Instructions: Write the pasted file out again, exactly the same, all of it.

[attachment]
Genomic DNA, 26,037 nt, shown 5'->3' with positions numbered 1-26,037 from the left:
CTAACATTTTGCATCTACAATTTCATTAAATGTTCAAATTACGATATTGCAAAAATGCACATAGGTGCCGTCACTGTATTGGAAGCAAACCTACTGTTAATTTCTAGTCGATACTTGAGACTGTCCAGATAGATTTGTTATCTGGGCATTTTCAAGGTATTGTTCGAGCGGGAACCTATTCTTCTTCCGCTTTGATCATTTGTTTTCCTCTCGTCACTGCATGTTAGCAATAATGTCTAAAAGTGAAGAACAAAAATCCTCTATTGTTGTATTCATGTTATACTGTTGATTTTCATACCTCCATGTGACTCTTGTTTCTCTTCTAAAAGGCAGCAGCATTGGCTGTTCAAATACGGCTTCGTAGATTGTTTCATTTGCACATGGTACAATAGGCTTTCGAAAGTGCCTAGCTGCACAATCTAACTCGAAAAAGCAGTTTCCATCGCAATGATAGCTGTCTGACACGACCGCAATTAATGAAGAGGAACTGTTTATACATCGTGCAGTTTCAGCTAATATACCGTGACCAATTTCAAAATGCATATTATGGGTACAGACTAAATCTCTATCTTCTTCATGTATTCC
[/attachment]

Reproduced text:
Genomic DNA, 26,037 nt, shown 5'->3' with positions numbered 1-26,037 from the left:
CTAACATTTTGCATCTACAATTTCATTAAATGTTCAAATTACGATATTGCAAAAATGCACATAGGTGCCGTCACTGTATTGGAAGCAAACCTACTGTTAATTTCTAGTCGATACTTGAGACTGTCCAGATAGATTTGTTATCTGGGCATTTTCAAGGTATTGTTCGAGCGGGAACCTATTCTTCTTCCGCTTTGATCATTTGTTTTCCTCTCGTCACTGCATGTTAGCAATAATGTCTAAAAGTGAAGAACAAAAATCCTCTATTGTTGTATTCATGTTATACTGTTGATTTTCATACCTCCATGTGACTCTTGTTTCTCTTCTAAAAGGCAGCAGCATTGGCTGTTCAAATACGGCTTCGTAGATTGTTTCATTTGCACATGGTACAATAGGCTTTCGAAAGTGCCTAGCTGCACAATCTAACTCGAAAAAGCAGTTTCCATCGCAATGATAGCTGTCTGACACGACCGCAATTAATGAAGAGGAACTGTTTATACATCGTGCAGTTTCAGCTAATATACCGTGACCAATTTCAAAATGCATATTATGGGTACAGACTAAATCTCTATCTTCTTCATGTATTCC